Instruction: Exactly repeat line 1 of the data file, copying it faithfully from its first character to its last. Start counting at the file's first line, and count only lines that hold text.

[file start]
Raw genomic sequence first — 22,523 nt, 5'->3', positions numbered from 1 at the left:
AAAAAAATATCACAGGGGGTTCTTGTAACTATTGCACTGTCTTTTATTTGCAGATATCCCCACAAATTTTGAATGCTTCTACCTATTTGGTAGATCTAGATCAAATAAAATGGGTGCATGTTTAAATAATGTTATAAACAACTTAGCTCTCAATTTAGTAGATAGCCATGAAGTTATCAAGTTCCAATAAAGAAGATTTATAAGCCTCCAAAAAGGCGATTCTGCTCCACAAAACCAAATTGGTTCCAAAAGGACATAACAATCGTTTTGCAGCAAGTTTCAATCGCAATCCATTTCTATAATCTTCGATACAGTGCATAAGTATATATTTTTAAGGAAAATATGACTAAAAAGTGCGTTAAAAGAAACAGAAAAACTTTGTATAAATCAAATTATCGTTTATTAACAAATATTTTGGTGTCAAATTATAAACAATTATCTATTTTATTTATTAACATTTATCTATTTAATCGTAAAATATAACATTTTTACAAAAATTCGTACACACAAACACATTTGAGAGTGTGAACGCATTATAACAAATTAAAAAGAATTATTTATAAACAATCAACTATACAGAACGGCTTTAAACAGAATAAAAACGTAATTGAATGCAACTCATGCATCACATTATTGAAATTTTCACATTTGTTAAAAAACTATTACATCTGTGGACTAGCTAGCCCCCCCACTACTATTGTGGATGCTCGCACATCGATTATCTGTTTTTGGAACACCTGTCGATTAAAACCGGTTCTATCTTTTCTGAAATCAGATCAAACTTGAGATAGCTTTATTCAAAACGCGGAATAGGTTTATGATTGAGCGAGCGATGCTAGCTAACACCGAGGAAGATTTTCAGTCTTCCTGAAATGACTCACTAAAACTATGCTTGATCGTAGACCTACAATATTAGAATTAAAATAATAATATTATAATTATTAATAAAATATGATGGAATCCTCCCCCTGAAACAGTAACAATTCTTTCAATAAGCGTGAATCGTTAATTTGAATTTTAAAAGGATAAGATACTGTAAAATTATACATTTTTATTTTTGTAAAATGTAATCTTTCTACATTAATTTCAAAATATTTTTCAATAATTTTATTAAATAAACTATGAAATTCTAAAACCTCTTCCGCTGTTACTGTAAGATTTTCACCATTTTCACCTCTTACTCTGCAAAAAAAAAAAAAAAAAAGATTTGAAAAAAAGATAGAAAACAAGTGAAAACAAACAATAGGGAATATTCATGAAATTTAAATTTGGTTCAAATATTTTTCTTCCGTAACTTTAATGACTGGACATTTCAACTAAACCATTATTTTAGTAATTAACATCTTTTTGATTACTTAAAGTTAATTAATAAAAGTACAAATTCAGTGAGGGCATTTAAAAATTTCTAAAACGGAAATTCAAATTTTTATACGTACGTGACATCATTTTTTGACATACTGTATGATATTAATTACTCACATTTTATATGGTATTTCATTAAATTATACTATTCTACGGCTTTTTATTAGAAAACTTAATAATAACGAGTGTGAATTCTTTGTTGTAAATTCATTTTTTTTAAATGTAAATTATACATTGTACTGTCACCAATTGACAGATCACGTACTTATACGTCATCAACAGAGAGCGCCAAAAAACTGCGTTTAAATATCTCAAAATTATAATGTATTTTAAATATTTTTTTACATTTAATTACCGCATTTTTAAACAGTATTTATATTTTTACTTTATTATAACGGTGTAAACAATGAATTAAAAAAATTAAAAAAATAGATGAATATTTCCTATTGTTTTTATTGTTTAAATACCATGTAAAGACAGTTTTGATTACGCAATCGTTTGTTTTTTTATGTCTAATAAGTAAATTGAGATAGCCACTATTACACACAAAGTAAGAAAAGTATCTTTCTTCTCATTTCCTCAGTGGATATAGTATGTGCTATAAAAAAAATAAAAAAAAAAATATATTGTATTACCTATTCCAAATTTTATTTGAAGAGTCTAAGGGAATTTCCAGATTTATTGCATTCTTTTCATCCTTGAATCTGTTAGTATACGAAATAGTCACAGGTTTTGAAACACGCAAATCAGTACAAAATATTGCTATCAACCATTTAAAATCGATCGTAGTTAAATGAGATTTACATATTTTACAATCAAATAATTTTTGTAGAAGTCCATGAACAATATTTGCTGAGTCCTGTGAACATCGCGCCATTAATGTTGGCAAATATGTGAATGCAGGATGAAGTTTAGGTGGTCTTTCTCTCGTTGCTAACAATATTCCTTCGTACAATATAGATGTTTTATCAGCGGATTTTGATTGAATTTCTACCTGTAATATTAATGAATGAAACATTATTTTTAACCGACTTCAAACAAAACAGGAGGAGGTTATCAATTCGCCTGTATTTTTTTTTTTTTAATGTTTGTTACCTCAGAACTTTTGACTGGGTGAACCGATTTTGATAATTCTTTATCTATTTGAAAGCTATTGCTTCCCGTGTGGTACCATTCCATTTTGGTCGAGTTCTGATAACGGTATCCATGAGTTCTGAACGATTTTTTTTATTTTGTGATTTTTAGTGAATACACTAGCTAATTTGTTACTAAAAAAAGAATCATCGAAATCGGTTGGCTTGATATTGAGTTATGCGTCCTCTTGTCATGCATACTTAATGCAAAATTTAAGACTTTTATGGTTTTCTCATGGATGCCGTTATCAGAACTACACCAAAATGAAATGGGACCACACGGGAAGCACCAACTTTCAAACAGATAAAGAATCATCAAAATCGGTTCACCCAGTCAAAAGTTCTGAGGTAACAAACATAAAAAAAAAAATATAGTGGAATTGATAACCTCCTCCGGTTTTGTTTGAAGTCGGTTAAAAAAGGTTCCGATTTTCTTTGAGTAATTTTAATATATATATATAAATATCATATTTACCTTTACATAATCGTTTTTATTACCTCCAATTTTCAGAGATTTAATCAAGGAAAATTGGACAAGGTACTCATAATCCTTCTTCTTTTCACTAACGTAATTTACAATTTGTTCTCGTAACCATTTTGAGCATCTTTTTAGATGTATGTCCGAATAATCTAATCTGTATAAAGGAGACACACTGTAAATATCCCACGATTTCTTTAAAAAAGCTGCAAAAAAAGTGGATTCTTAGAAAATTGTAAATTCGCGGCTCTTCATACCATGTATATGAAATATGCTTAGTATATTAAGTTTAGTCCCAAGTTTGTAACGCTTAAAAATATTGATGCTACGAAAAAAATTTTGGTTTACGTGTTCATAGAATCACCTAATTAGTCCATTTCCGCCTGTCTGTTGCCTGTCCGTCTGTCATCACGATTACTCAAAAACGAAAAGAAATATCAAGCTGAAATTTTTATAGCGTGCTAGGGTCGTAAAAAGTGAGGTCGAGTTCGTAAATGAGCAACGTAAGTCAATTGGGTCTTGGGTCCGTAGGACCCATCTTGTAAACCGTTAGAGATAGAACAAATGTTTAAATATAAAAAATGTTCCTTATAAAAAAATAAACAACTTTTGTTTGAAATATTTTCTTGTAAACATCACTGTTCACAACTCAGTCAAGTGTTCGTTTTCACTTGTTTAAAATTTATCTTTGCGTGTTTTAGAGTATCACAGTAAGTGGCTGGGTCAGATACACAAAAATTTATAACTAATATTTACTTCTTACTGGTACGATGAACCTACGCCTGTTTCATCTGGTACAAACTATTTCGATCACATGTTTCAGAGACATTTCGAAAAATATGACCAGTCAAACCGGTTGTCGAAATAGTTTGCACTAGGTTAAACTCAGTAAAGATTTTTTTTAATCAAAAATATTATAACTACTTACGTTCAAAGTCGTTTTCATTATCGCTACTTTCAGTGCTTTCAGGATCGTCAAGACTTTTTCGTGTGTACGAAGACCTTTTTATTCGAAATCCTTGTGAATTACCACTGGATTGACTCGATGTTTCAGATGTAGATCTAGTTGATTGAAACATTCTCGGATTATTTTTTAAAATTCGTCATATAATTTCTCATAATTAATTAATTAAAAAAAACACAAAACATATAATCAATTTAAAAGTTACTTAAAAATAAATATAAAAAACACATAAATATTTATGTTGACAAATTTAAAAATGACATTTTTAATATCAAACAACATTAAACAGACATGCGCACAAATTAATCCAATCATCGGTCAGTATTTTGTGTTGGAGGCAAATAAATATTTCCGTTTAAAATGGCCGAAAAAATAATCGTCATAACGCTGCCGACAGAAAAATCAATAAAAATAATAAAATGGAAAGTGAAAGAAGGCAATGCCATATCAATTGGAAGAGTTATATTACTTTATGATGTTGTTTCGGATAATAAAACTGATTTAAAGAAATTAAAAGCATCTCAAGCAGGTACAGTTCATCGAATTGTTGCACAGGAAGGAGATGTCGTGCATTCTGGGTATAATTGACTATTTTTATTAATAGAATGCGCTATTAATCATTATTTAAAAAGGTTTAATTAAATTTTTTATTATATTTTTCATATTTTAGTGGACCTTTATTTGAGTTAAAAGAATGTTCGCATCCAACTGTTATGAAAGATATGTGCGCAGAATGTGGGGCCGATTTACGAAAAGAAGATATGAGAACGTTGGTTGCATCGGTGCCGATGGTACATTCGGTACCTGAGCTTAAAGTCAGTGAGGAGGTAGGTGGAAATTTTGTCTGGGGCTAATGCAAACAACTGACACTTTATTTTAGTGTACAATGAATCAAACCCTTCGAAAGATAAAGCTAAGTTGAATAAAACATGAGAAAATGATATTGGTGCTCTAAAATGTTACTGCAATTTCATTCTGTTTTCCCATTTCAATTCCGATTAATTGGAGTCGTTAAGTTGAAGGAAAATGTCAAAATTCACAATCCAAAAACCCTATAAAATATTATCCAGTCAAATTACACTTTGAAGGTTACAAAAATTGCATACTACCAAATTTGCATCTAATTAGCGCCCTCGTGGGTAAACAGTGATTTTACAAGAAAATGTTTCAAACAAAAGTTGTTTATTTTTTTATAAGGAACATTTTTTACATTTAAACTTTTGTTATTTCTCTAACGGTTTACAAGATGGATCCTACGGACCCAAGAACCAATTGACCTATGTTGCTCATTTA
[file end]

Raw genomic sequence first — 22,523 nt, 5'->3', positions numbered from 1 at the left: